All the believers were together and had everything in common. Selling their possessions and goods, they shared with anyone who was in need. With one accord they continued to meet daily in the temple courts and to break bread from house to house, sharing their meals with gladness and sincerity of heart, praising God and having favor with all the people. And the Lord added to their number day by day those who were being saved. Acts 2:44-47

In those days, it was wise to communicate your need and wise to allow someone to help you with it. Neediness in the context of community wasn't an option for early believers—it was one of the defining qualities of Christian perseverance during hostile persecution. Caring for one another. Serving one another's needs. Their selfless deeds were the most beautiful dramatization of the eye telling the hand, "We belong together. I have need of you. You have need of me. Together, we have need of God who will supply all our needs according to the riches of Christ Jesus" (1 Corinthians 12:21, Philippians 4:19).
Not a Last Resort in Problem Solving
Asking for help from other people is not an action of last resort for shamed Christians. In fact, it ought to be one of the very first reflexes triggered by our humble responses to problems, second only to prayer. Dietrich Bonhoeffer writes, “Therefore, the Christian needs another Christian who speaks God’s Word to him. He needs him again and again when he becomes uncertain and discouraged, for by himself he cannot help himself without belying the truth…The Christ is his own heart is weaker than the Christ in the word of his brother; his own heart is uncertain, his brother’s is sure.”

Bonhoeffer recognized God’s design for Christian community was to “meet one another as bringers of the message of salvation.” Neediness in the context of Christian community is a requirement if we’re to benefit from the full ministry of the Holy Spirit. If we conceal our neediness, we shield ourselves from the graces God would grant us through the partaking of fellowship with one another (1 Thessalonians 5:11, Hebrews 10:24-25). Rejecting our needy condition shuts off the tap to biblical comforts and divine solutions. What help is it to receive the slow drip when the full flow has already been commissioned by Christ for our benefit?

We need someone outside of us—someone who has the Spirit of Christ—to bolster our faith in our moments of despair (Romans 10:17). Someone to pray for us when we are cornered by unbelief (James 5:16). Someone to proclaim God’s promises over us when we feel adrift in the storm (1 Thessalonians 5:14). These are prescriptions we cannot always give to ourselves. We cannot handle the medicines as doctor and patient. They must come from another believer and we need not feel ashamed for it to be so.
Man's reliance upon God is a healthy relational construct, not an annoying character flaw. Our neediness is forged out of God’s good design and is meant to foster fellowship, faithfulness, and fruitfulness. In that sense, dependence upon God and interdependence upon each other is a blessed design meant for our good and God's glory. 
Helps for the Reluctantly Needy
This article is as much as an exhortation to my own heart as it is to those who are reading it. I will be the first to admit that asking for support is not always a natural reflex. But I can say that after years of maturing and learning, it’s becoming easier in particular areas. If you find yourself also reluctantly needy, I’d like to offer some helps that may give you the courage to embrace your dependance upon God and others more readily, and not just for the life’s gut-wrenching problems, but for the daily struggles as well:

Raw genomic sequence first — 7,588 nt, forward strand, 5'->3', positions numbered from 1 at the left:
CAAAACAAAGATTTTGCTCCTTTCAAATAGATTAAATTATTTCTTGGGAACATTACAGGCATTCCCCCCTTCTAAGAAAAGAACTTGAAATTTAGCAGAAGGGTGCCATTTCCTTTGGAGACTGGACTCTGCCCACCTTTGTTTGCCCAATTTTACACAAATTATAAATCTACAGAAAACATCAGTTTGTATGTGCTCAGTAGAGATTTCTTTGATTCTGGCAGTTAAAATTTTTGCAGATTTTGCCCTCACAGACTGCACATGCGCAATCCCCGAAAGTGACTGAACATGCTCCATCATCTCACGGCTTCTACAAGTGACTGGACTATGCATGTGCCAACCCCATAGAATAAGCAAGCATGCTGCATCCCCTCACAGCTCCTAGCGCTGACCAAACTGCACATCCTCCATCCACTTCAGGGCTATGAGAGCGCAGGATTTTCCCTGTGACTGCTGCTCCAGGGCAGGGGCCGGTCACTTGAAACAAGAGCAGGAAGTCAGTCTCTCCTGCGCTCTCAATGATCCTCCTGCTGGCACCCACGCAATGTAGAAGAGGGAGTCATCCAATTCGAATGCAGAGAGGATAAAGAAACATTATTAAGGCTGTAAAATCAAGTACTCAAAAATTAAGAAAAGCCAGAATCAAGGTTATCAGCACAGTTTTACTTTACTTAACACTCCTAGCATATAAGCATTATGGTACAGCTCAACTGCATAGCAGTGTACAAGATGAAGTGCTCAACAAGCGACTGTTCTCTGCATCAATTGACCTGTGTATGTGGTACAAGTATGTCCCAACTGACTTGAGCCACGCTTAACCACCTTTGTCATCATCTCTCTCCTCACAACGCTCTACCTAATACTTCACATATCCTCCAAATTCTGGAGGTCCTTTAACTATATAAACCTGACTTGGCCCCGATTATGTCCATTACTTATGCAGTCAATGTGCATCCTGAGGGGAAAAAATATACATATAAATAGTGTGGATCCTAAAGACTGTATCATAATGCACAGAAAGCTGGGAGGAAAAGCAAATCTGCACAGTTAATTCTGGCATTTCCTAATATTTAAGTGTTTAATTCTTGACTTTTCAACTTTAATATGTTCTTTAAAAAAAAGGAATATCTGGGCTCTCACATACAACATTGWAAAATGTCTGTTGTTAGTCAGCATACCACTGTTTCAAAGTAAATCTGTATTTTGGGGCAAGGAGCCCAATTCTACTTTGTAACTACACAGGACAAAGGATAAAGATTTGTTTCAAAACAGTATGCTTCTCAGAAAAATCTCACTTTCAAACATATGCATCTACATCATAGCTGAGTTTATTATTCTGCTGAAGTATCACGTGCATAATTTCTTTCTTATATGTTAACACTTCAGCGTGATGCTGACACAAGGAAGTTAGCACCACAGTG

• Share this article with a friend and start a dialog about being “needy buddies.” Having someone already assigned to be your go-to person for prayer requests, panicked phone calls, or hands-on help can take some of the fears of rejection out of the equation. If you do this, however, set some parameters that might be helpful in ensuring this function of the friendship remains a help, and not a hinderance, to each of you.

• Read the book, Side by Side: Walking with Others in Wisdom and Love by Ed Welch. This book covers the depths of our neediness as humans, and outlines why needy people are the most needed people when it comes to helping others in wisdom and love.

• Study Bible verses that touch on the topics of helping others, identity, pride, humility, community, fear, and trust in God as you get to the heart of your apprehensions about neediness.

• If your reluctance to neediness stems from a previous trauma or painful past, you might consider working through those challenges with a certified biblical counselor, church Pastor, or a mature, Bible-believing mentor who can help you face those hurts and walk you through the healing process. A great book to explore for this situation is Putting the Past In Its Place: Moving Forward in Freedom and Forgiveness by Stephen Viars. 

I am fully aware there are forms of unhealthy neediness. As with all of God's good creation, sin mars the original design. We live in days where brokenness is magnified and good things are sorely distorted. However, this is not the kind of neediness I am writing about. The encouragements I share in this article are meant for the person who tends to operate in their own strength and is hesitant to reach out to the body of Christ for help.

Can I Seek Community Without Feeling Needy? from CCEF on Vimeo.

Dr. Ed Welch - Do we really need help? from CCEF on Vimeo.

*Disclosure: Bear in mind that some of the links in this post are affiliate links and if you go through them to make a purchase I will earn a small commission. Keep in mind that I link to these resources because of their quality and not because of the commission I receive from your purchases. This does not affect the cost of the resource, and the decision is yours whether you choose to purchase them from my link or not. Thanks for your support!
Christine M. Chappell
Author/Writer/Speaker
Christine Chappell is the author of Clean Home, Messy Heart, the host of The Hope + Help Project podcast, and is a guest contributor at Desiring God. She writes frequently about motherhood, sin, and sorrow at her blog, has completed biblical counseling certificates with the Institute for Biblical Counseling & Discipleship, and is currently pursuing certification with the Association of Certified Biblical Counselors.